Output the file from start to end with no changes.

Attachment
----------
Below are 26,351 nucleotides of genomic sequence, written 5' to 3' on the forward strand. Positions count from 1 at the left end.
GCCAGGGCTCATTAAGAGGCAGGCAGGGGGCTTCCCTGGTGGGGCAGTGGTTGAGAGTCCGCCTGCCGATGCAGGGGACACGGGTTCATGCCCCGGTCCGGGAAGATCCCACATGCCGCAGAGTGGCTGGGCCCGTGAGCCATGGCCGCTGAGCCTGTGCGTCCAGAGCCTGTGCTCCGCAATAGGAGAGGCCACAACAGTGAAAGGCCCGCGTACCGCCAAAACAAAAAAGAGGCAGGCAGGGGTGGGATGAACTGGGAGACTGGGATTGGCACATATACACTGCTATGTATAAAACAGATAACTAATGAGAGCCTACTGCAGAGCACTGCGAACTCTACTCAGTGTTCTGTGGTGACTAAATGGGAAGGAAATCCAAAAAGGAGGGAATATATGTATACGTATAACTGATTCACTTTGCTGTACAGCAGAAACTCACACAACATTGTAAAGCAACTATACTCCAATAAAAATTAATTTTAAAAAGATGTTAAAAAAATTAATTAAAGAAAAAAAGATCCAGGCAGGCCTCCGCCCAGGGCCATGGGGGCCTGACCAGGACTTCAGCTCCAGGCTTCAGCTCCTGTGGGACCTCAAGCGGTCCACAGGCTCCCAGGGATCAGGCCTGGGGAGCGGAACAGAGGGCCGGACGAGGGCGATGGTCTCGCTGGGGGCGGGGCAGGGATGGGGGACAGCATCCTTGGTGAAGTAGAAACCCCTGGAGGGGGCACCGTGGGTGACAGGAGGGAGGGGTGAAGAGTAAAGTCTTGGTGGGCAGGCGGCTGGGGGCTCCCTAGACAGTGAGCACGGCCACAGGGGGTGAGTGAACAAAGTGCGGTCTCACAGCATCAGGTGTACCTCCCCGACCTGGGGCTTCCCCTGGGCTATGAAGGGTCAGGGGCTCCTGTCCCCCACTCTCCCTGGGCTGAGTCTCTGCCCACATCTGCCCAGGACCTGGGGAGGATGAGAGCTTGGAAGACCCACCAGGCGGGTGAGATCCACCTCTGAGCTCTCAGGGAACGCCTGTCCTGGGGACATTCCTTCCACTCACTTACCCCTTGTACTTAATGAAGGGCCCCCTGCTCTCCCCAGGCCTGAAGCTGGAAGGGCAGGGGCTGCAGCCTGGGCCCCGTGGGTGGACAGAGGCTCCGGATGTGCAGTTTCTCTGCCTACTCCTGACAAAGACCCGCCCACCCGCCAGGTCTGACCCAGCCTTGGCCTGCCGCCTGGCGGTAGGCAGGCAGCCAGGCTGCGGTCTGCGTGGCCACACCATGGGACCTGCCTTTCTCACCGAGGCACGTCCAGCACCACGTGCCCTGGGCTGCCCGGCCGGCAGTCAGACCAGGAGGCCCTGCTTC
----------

Below are 26,351 nucleotides of genomic sequence, written 5' to 3' on the forward strand. Positions count from 1 at the left end.
GCCAGGGCTCATTAAGAGGCAGGCAGGGGGCTTCCCTGGTGGGGCAGTGGTTGAGAGTCCGCCTGCCGATGCAGGGGACACGGGTTCATGCCCCGGTCCGGGAAGATCCCACATGCCGCAGAGTGGCTGGGCCCGTGAGCCATGGCCGCTGAGCCTGTGCGTCCAGAGCCTGTGCTCCGCAATAGGAGAGGCCACAACAGTGAAAGGCCCGCGTACCGCCAAAACAAAAAAGAGGCAGGCAGGGGTGGGATGAACTGGGAGACTGGGATTGGCACATATACACTGCTATGTATAAAACAGATAACTAATGAGAGCCTACTGCAGAGCACTGCGAACTCTACTCAGTGTTCTGTGGTGACTAAATGGGAAGGAAATCCAAAAAGGAGGGAATATATGTATACGTATAACTGATTCACTTTGCTGTACAGCAGAAACTCACACAACATTGTAAAGCAACTATACTCCAATAAAAATTAATTTTAAAAAGATGTTAAAAAAATTAATTAAAGAAAAAAAGATCCAGGCAGGCCTCCGCCCAGGGCCATGGGGGCCTGACCAGGACTTCAGCTCCAGGCTTCAGCTCCTGTGGGACCTCAAGCGGTCCACAGGCTCCCAGGGATCAGGCCTGGGGAGCGGAACAGAGGGCCGGACGAGGGCGATGGTCTCGCTGGGGGCGGGGCAGGGATGGGGGACAGCATCCTTGGTGAAGTAGAAACCCCTGGAGGGGGCACCGTGGGTGACAGGAGGGAGGGGTGAAGAGTAAAGTCTTGGTGGGCAGGCGGCTGGGGGCTCCCTAGACAGTGAGCACGGCCACAGGGGGTGAGTGAACAAAGTGCGGTCTCACAGCATCAGGTGTACCTCCCCGACCTGGGGCTTCCCCTGGGCTATGAAGGGTCAGGGGCTCCTGTCCCCCACTCTCCCTGGGCTGAGTCTCTGCCCACATCTGCCCAGGACCTGGGGAGGATGAGAGCTTGGAAGACCCACCAGGCGGGTGAGATCCACCTCTGAGCTCTCAGGGAACGCCTGTCCTGGGGACATTCCTTCCACTCACTTACCCCTTGTACTTAATGAAGGGCCCCCTGCTCTCCCCAGGCCTGAAGCTGGAAGGGCAGGGGCTGCAGCCTGGGCCCCGTGGGTGGACAGAGGCTCCGGATGTGCAGTTTCTCTGCCTACTCCTGACAAAGACCCGCCCACCCGCCAGGTCTGACCCAGCCTTGGCCTGCCGCCTGGCGGTAGGCAGGCAGCCAGGCTGCGGTCTGCGTGGCCACACCATGGGACCTGCCTTTCTCACCGAGGCACGTCCAGCACCACGTGCCCTGGGCTGCCCGGCCGGCAGTCAGACCAGGAGGCCCTGCTTC